Cast members of "High School Musical 2" perform "What Time Is It" in the sequel that was filmed in Utah. The Governor's Office of Economic Development Board is trying to lure film producers back to Utah to shoot the third television movie in the Disney series.

With the first two "High School Musical" productions proving to be big hits, a state board is putting out a $2 million incentive to make sure a third installment also is shot in Utah.

Meeting in Price, the Governor's Office of Economic Development Board approved several economic development incentives Friday, including the package for High School Musical 3 Productions Inc.

If the film company selects Utah, it would receive the state's biggest production incentive ever. An offer of $263,000 was approved for "High School Musical" and another for $500,000 was earmarked for the sequel.

According to board documents, the film's budget is $13.3 million, and 99 percent of that would be spent in Utah.

The production would involve 190 crew positions at $1,875 per week; plus $58,498 for stunt performers; $15,000 for Utah casting directors; and $472,640 for about 4,000 Utah extras.

The production would take place over 41 days, starting April 21.

Popularity of both "High School Musical" films has prompted people from across the country to visit East High School to see where the films were made.

To capitalize further on that fame, East High students put on several sold-out performances of the "High School Musical" play as their fall musical. The production's popularity was expected to gross more than $25,000 for the school. The school's popularity rose sharply following the second film's release to the public. School leaders estimated over the summer 40 to 50 people would wander the building to see areas where the movies had been filmed.

The board also approved a rebate incentive of up to $581,459 for Bronco Pictures LLC to shoot "Gentlemen Broncos." The film's total budget is nearly $10 million, and about $9 million would be spent in Utah.

The 50-day production schedule calls for shooting to start March 3. The film will be distributed by Fox Searchlight Pictures. Producers Jared Hess and John J. Kelly have worked on "Napoleon Dynamite," "The World's Fastest Indian," "Nacho Libre," "Into the Wild" and "The Black Dahlia."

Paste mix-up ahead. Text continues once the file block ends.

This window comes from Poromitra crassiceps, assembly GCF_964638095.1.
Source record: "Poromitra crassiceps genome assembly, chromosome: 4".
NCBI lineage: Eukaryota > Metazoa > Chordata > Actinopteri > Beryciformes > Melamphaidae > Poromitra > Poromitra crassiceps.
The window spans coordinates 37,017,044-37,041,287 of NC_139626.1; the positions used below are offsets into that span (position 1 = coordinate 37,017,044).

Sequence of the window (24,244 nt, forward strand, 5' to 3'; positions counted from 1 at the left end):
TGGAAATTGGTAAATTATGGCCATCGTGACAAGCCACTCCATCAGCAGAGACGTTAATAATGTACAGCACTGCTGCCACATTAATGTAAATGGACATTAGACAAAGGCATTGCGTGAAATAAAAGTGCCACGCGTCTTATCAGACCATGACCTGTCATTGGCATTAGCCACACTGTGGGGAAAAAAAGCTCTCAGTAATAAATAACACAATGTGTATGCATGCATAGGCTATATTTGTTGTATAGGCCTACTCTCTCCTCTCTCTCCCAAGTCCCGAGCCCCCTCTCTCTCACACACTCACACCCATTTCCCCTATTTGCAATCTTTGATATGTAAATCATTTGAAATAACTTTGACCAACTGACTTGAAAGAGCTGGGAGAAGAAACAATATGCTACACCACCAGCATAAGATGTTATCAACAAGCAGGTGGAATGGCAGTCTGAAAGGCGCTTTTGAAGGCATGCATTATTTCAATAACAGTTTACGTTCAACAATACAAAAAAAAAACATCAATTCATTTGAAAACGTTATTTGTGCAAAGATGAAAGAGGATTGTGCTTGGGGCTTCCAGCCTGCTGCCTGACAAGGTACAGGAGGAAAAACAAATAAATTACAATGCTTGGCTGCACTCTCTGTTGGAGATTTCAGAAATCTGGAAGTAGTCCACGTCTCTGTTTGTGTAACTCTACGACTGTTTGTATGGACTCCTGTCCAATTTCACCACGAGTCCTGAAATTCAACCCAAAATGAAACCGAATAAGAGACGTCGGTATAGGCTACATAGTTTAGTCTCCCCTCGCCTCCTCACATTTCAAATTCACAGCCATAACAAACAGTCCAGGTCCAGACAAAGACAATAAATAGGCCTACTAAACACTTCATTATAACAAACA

Another incentive approved Friday was for Barnes Bullets Inc., which would get up to $200,000 to help offset the costs of moving its operations from Lindon to Mona, retaining 53 jobs and creating 42. Half the incentive would be granted upon the completion of a new building and the start-up of manufacturing at the new site, and half would be granted upon creating 40 jobs at $25,000 per job.

The company would be required to pay 40 percent above the Juab County median wage. Board documents indicate the pay for new jobs actually would be 60 percent over the county median and the retained jobs would be 69 percent above the median. The state incentive is subject to a local incentive of at least $100,000 in infrastructure improvements and access to $350,000 in revolving loan fund availability at lower-than-market rates.

Barnes Bullets had sought a $900,000 state incentive. Utah is competing against South Dakota and possibly Wyoming and Idaho, board documents show.

The board also approved a change in an incentive approved in April. Malnove Inc. of Utah was approved for a tax rebate of up to $286,000 for a relocation and expansion. The change would allow the company to remain at the Freeport Center in Davis County or move to Ogden, and adjusts the average salary requirement to at least 50 percent above the Weber County median or 40 percent above the Davis County median.

The project would retain 104 employees and create 63 new jobs. Reno and Las Vegas, Nev., and Stockton, Calif., also are competing to land the expanded operations.


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